Thin-client computing was back in the news last week with a resurgent Sun taking on an army of Windows-based Terminal vendors.
Despite their differences, both camps have the same focus: moving hard-to-maintain applications from PCs to powerful, centrally managed servers.
Sun, which has struggled to sell its JavaStation concept, last week introduced the Sun Ray 1 Enterprise Appliance. While JavaStations were designed largely for new Java programs, Sun Ray is more realistic. The device can access data and applications on an array of servers, including Windows applications running on multiuser NT servers. From Microsoft partner Citrix Systems, Sun licensed software that accesses NT programs.
In contrast, the JavaStation was limited to some rudimentary Java business applets and to accessing Unix servers via X.11 software. JavaStations also included Java systems software on the client itself. The Sun Ray lacks even this, in order to stay as thin as possible.
Instead, Sun has client software, called Hot Desk, that handles only keystrokes, mouseclicks, pixel display and audio. On the server, Hot Desk takes care of everything else, including the graphical user interface.
As a result, a user can pull his smart card from his Sun Ray and move to another Sun Ray or to any other device with the Hot Desk code, Sun officials say. When the user plugs the card back in, the server will bring him back into the application precisely where he left it.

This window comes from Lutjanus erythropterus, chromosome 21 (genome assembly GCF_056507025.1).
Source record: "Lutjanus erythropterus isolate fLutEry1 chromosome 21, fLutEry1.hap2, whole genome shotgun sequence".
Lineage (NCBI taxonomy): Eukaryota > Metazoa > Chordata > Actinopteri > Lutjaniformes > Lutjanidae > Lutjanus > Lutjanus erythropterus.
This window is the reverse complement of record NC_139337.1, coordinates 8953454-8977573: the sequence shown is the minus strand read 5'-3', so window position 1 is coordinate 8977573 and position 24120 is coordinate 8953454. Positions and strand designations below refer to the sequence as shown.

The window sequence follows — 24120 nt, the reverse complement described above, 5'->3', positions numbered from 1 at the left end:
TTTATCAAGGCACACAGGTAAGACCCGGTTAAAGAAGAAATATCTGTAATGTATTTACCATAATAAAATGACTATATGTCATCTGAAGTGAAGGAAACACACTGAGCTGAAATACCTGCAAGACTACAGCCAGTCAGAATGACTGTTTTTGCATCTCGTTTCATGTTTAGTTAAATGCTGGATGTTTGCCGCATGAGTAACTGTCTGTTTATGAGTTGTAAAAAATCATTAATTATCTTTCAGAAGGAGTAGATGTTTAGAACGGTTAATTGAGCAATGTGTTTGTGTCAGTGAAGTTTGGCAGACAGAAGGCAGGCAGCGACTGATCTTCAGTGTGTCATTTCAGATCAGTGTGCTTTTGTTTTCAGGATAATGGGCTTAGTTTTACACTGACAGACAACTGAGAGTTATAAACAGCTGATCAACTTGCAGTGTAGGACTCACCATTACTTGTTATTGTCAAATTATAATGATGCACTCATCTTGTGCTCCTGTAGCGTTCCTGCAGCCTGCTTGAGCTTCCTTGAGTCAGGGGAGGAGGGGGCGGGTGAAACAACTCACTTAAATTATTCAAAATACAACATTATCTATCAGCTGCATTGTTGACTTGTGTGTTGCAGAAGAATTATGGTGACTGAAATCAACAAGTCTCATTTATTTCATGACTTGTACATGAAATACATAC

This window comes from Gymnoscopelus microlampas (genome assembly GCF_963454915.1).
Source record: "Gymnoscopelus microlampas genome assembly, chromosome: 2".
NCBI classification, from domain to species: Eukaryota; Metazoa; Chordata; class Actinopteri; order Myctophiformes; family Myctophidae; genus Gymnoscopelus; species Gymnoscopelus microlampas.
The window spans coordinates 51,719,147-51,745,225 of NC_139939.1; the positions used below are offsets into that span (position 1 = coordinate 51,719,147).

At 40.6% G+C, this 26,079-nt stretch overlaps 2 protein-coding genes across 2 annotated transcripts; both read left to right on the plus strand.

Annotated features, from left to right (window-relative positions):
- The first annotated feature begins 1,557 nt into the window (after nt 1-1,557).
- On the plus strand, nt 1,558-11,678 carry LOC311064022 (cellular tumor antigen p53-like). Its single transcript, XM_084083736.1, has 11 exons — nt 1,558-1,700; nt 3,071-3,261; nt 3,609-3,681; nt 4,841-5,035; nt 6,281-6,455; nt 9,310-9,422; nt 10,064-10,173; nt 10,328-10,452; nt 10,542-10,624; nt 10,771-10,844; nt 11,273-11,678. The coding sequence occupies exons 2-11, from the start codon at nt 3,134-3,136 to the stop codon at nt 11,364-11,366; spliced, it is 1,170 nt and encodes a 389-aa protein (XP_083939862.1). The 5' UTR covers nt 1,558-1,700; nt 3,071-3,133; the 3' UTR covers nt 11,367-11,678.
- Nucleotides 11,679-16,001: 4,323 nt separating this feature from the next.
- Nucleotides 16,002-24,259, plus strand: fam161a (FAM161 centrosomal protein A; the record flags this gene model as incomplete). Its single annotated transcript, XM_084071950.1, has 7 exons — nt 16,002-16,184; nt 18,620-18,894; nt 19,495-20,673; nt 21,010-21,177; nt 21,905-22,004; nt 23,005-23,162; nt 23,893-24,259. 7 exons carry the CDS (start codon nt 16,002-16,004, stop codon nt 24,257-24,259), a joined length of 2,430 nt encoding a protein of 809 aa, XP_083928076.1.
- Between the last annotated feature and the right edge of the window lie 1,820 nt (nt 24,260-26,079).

"This establishes a totally new architectural model," says David Jordan, a consulting engineer with a unit of network vendor Ericsson in Research Triangle Park, N.C. "People's personal information management data is maintained by a back-end server, but the information is always available through a wireless personal digital assistant or other similar thin-client device."
The elegantly curved Sun Ray 1 box, priced at $499, comes with a keyboard, a mouse and some systems software on a memory chip, and supports an array of VGA and high-performance color monitors.
Windows fights back
Last week also saw several product announcements at Citrix's iForum '99 conference in Orlando.
IBM and Hewlett-Packard unveiled new desktops, with IBM touting better priceperformance because it ditched its PowerPC processors for less-expensive Intel CPUs. HP's terminals targeted different classes of corporate users and offered a migration path to a Linuxbased terminal that could also independently access Unix, mainframe and Web applications.
The market for thin clients will explode, according to Eileen O'Brien, an analyst at International Data Corp. Thin-client vendors shipped 305,000 units during the first half of 1999, almost twice the number shipped in all of 1998.
O'Brien says the experience of the past few years confirms that thin clients are easy to use, save customers money and aid in information access. Last spring, an IDC report forecast that 1999 shipments will hit 1.2 million desktop units this year and six million by 2003.